Marcia Giedd has lived in her car since Sunday.
She is disoriented and terrified. She is losing hope that life will improve.
Everything is gone but her dented Honda with the broken muffler, the possessions crammed inside and her talent. Giedd is an artist, although she hesitates to call herself one and, she admits, an alcoholic.
The 53-year-old did not start painting until 2005. On a whim, she bought some art supplies on sale at Michael’s Arts & Crafts.
The world fell away when she painted. The colors and shapes flowed, uncontrived, from her mind. She began to read library books and online publications, occasionally interacting with artists over the Internet, to learn painting techniques and improve her skills.
The staff at the Long Beach Library on Jeff Davis Avenue, where she is a patron, was impressed enough to allow her an exhibit of six paintings, both watercolors and mixed-media. She set them up earlier this week.
She has other paintings, on paper and canvas, stuffed in the Honda, along with her art supplies.
Homeless services scattered
At the same time, she is learning how tough it is to be homeless on the Coast, where services are scattered and difficult to locate and homeless shelters are nonexistent, save one operated by the Salvation Army in Pascagoula.
She has been trying to get into a transitional apartment, where she could stay until she finds work, but has had no luck for the few weeks she’s been making phone calls.
Kay Deneault, executive director of the South Mississippi Mental Health Association, said the six apartments her agency is allotted are filled and the agency’s grant funds have run out. Most nonprofits, she said, find themselves in the same situation.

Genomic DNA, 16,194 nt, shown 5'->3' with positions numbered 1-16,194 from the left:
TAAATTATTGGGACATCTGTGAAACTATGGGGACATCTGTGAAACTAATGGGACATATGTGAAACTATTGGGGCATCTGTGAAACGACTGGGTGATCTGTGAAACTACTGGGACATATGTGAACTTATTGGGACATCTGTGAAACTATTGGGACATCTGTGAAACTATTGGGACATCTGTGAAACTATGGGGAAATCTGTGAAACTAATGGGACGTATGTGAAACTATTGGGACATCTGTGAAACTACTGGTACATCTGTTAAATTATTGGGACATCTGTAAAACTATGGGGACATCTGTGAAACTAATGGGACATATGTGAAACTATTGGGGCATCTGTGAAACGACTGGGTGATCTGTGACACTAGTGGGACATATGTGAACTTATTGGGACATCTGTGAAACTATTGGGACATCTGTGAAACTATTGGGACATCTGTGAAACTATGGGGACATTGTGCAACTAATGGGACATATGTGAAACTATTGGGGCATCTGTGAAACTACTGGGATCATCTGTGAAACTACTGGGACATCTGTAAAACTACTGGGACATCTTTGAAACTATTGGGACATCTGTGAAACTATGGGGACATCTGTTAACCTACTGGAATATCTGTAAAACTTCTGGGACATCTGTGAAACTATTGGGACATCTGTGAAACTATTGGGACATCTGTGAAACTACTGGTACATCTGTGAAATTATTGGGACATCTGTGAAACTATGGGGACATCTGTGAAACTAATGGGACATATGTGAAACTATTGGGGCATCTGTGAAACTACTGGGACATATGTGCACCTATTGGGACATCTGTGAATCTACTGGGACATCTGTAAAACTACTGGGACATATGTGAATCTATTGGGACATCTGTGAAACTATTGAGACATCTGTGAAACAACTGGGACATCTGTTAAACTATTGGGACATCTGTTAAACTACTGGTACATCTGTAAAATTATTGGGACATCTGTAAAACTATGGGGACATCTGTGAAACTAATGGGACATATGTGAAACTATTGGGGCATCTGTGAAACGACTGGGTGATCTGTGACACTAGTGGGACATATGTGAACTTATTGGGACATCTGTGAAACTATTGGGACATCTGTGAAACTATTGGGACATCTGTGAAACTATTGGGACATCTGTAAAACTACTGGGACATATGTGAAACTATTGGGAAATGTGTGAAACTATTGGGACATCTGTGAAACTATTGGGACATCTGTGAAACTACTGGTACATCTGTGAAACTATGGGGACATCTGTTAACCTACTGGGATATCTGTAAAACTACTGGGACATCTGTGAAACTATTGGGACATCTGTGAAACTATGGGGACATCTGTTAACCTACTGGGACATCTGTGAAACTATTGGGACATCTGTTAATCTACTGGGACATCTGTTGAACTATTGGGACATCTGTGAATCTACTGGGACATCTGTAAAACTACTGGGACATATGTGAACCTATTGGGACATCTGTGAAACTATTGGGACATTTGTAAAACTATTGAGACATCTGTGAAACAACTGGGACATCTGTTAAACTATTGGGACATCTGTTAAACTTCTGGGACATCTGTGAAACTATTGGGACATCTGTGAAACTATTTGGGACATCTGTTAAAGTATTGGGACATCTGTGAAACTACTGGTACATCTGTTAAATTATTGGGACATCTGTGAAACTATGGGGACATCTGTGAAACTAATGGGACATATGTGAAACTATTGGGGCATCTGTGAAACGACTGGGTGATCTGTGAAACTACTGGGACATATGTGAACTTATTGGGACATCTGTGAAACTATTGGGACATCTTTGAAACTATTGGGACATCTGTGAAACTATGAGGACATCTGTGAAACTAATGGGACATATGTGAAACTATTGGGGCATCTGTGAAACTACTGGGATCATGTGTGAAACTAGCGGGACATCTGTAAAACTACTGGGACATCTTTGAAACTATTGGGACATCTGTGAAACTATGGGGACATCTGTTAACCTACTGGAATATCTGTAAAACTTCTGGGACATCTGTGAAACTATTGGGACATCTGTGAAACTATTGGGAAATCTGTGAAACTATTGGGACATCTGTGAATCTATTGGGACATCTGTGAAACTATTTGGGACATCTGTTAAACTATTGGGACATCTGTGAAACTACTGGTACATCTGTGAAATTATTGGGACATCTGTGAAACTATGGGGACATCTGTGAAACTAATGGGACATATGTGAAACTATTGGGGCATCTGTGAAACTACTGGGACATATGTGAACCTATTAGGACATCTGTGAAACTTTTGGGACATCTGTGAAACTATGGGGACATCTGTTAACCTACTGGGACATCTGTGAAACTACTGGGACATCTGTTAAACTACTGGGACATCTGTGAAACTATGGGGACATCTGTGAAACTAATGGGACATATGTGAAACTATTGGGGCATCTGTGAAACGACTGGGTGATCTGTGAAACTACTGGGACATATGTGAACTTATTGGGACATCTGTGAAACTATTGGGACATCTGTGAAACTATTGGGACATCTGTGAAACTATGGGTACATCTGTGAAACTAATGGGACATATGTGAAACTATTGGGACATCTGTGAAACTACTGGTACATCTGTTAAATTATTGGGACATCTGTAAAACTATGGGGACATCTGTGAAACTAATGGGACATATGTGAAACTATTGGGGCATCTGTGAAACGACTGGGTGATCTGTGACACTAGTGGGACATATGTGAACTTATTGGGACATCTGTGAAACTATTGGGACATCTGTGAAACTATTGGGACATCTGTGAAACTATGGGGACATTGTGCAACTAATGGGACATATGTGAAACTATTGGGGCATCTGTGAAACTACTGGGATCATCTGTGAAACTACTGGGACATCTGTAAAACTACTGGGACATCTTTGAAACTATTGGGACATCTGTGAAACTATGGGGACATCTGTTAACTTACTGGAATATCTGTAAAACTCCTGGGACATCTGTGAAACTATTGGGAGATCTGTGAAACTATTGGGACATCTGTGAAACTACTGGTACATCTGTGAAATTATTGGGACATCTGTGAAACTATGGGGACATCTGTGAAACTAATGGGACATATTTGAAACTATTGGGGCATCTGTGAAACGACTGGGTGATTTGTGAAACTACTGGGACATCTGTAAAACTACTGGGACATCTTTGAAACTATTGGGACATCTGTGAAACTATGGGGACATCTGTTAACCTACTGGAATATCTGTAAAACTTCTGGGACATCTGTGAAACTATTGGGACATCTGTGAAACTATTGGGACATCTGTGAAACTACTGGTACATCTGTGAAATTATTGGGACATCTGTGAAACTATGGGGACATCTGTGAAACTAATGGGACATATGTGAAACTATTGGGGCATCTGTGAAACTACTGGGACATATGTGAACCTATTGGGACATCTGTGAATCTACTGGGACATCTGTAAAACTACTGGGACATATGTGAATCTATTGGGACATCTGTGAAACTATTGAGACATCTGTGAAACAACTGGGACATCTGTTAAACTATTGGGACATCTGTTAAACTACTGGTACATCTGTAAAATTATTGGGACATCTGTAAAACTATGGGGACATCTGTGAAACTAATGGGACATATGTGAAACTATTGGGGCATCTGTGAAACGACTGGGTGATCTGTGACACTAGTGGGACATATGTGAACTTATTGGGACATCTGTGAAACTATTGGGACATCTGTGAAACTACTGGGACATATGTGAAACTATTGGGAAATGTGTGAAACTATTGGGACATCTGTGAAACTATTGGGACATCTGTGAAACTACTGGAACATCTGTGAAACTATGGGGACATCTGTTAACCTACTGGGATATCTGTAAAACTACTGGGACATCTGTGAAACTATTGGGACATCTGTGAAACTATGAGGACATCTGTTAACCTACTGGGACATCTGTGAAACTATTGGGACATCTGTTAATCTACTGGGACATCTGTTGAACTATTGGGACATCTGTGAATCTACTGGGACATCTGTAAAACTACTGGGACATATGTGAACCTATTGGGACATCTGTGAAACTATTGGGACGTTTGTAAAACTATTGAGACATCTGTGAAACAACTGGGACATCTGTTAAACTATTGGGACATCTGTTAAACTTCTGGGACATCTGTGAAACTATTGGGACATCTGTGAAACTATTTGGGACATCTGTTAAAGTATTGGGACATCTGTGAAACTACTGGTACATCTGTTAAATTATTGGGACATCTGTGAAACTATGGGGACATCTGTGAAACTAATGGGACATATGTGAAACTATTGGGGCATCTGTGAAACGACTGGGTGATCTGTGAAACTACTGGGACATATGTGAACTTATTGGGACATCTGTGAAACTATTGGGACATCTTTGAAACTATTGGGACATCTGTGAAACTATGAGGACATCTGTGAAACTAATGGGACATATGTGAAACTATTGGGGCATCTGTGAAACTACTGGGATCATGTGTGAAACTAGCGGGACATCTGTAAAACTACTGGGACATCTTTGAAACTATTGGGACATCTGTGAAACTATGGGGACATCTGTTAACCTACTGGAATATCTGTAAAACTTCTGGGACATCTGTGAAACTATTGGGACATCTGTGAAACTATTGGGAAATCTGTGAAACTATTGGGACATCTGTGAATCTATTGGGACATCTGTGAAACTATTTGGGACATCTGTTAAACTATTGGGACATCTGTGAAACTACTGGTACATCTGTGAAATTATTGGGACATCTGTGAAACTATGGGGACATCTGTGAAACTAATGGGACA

Giedd has the additional complication of suffering from alcohol dependence, a health condition believed to afflict about 38 percent of the homeless population, according to a federal Substance Abuse and Mental Health Services Administration estimate from 2003. In 2009, SAMHSA reports, 14.8 percent of people admitted to alcohol-treatment centers -- 15,953 nationwide -- were homeless.
Giedd slept in her car at the Pass Christian harbor one night this week. A police officer knocked on her window, she said. He did not make her move. Fear does not allow her much sleep. She is exhausted.
Still, her eyes are clear blue, her soft face remarkably unlined for a 53-year-old. Curls have escaped her ponytail holder. Her gray and brown roots have inched into the auburn color fading from her hair.
Alcohol enters the picture
Giedd used to work as a nurse, in Texas, where she grew up, and in Kentucky. She started drinking in 1983, when her mother died.
“I didn’t know how to cope,” she said. “I was in so much pain.”
She was married at the time. Her husband thought she was a little chubby. Sometimes, he would stare at her arms without uttering a word. He didn’t have to say anything. She knew what he was thinking.
She entered rehab for the first time in 1985, then left her husband when she was released. She met her second husband in a recovery program. They married in December 1991. They found out a year later that she was pregnant and he had chronic hepatitis B and C.